Two Amazing Submission Wins At UFC 196 Reinvigorate Interest In Brazilian Jiu-Jitsu

0 Posted by - March 9, 2016 - MMA, Wisdom
Photo courtesy of John Lamonica

Brazilian Jiu-Jitsu, photo courtesy of John Lamonica

 

UFC 196, the biggest and most anticipated MMA fight card of the young year, quickly transformed into the most shocking night of the year with two back-to-back high profile upsets on Saturday night. In the co-main event, WMMA veteran and former Strikeforce Women’s Bantamweight champion, Miesha Tate, came back from a certain loss on points to submit Holly Holm in the final minutes of the fifth and final round to become the new UFC Women’s Bantamweight Champion. And in the main event, rapidly rising star, smart mouth, and UFC Featherweight Champion Conor McGregor was at least temporarily silenced when he was vanquished by MMA’s favorite anti-hero, Nate Diaz, with 48 seconds to go in the second round of their welterweight bout.

Both of the victors were considered underdogs going into the fight, both pitted against ostensibly stronger strikers. Both demonstrated their superior grappling skills as their fights wore on. And both won with the rear naked choke, one of Brazilian jiu-jitsu’s most famous and reliable submission holds.

Only the most fervent Nate Diaz fans – and Nate Diaz himself (warning: link contains classic Diaz language and is, therefore, NSFW) were left completely unsurprised by this turn of events.

Like any major cultural moment these days, these wins quickly became the subject of memes. Mixed in with the usual jokes, insults, and gleeful bursts of schadenfreude, an interesting trend started to appear in these riffs on UFC 196: a celebration of all things BJJ.

There was the slightly smug gloating about the superiority of the martial art:

Jokes about what good motivation it was for getting back to the dojo:

A photo posted by @bjjvibes on

A poignant reminder of Nate Diaz’s troubled youth and just how much of a difference BJJ has made in his life:

#Repost @jiujitsutimes with @repostapp. ・・・ Find your reason. #bjj #jiujitsu #jiujitsutimes #bjjmeme #bjjmemes

A photo posted by Jackson Schultz (@wjacksonschultz) on

And even a swipe at how much Conor McGregor had to learn:

If ya can’t beat ‘em, join ‘em…. #conormcgregor #natediaz #PhotoshopSteve #ufc196 #bjj #ufc #mma #nonsense #kidsclass A photo posted by PhotoshopSteve (@thephotoshopsteve) on

The enthusiasm and inspiration from BJJ practitioners is certainly understandable. The art is a cornerstone of what we now know as mixed martial arts – the UFC was originally designed to showcase its effectiveness against other fighting styles –  but it’s often misunderstood and underestimated by the sport’s more casual fans. Striking, with all of its flashy combinations and knockouts, is easy to follow and even easier to get excited about. The intricacies of grappling often require a little more knowledge to appreciate, and all but the most thrilling exchanges on the ground still run the risk of inspiring indifference or boos from audiences.

But even the most grappling-averse MMA fans couldn’t help but get caught up in the action on Saturday night.

Describing the heart and smarts that went into Tate’s last minute victory, in which she worked to get the back clinch, took a risk on jumping to back mount, locked in the rear-naked choke and held on for dear life, MMA Mania’s Andrew Richardson wrote that:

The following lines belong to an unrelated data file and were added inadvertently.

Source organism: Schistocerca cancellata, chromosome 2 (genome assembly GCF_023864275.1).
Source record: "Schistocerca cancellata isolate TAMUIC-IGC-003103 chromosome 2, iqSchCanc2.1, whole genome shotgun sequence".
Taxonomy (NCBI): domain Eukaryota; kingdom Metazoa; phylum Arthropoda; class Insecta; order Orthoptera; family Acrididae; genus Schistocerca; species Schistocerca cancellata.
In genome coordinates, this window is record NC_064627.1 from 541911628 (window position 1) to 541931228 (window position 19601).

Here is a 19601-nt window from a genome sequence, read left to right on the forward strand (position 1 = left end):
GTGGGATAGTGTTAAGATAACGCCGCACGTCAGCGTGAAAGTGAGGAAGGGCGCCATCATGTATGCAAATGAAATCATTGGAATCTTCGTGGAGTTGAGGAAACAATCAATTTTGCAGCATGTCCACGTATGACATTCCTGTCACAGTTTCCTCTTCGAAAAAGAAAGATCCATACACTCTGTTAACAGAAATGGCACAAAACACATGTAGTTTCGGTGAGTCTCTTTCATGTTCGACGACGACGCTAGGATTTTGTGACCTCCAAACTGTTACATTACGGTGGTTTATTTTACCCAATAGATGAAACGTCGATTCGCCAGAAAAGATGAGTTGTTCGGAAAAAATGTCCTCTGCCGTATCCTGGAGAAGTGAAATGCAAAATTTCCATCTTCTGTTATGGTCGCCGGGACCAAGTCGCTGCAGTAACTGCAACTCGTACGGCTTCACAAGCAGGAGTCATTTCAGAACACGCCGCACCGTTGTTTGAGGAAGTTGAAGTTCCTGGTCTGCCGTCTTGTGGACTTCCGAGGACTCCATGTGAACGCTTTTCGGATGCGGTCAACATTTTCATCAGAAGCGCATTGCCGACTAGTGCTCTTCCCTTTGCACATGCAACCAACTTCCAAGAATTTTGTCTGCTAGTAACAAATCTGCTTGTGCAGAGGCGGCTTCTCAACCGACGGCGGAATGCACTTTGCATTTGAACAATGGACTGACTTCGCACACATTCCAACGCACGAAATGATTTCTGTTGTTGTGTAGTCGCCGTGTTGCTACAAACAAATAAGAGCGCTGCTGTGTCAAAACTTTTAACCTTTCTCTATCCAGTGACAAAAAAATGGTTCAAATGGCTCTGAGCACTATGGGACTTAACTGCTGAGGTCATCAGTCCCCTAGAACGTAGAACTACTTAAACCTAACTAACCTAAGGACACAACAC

“Tate entered this bout and showed more intelligence then she’s ever shown. Rather than run forward into counters, Tate picked her moments. Though at times she was too passive and it cost her rounds, it also extended the amount of time she had to make something happen and capitalize on her grappling. She did just that.”

In an excellent breakdown of the main event with BJJ black belt Tristan Matheson, Bleacher Report columnist Sydnie Jones wrote:  “Diaz proved on Saturday that a solid Brazilian jiu-jitsu background is as vital as ever in MMA. He was winning on the feet, as well, and McGregor seemed rocked by the time he shot for a double leg toward the end of the second round. Even so, it was ultimately Diaz’s Brazilian jiu-jitsu that halted the juggernaut’s star-making velocity. And what jiu-jitsu it was.”

So it makes perfect sense that these two exhilarating fights would be celebrated by the BJJ community as a reminder of the martial arts’ significance and continued potency in MMA. And it’s not just the BJJ faithful who are eager to get back to the mats and work even harder in their own training in the wake of those wins, either. A whole new crop of white belts has been inspired to give the martial art a try after what they witnessed at UFC 196.

If new Women’s Bantamweight champ Miesha Tate and the Conor McGregor hype train-derailing Nate Diaz have piqued your jiu-jitsu interest, though, there’s one important thing you should keep in mind: While pure grappling is great if you’re interested in sport jiu-jitsu, students who are more interested in self-defense or BJJ for MMA also need to look at the strong standup game that led to those intense grappling finishes. “While jiu-jitsu sealed the deal it was the ability to fight on the feet (punching and defending them) & stop the takedown that made that possible,” MMA instructor and UFC fighter Claude Patrick wrote in a blog for Core Jiu-Jitsu dojo in Mississauga, Ontario. “Jiu-jitsu is a complete martial arts do yourself a favor and get learning.”

What did you think about the fights? Have they inspired you to get learning? Let us know in the comments!

And if you’re looking for new BJJ gear and learning materials, check out our selection of gis, belts, books, and more here.

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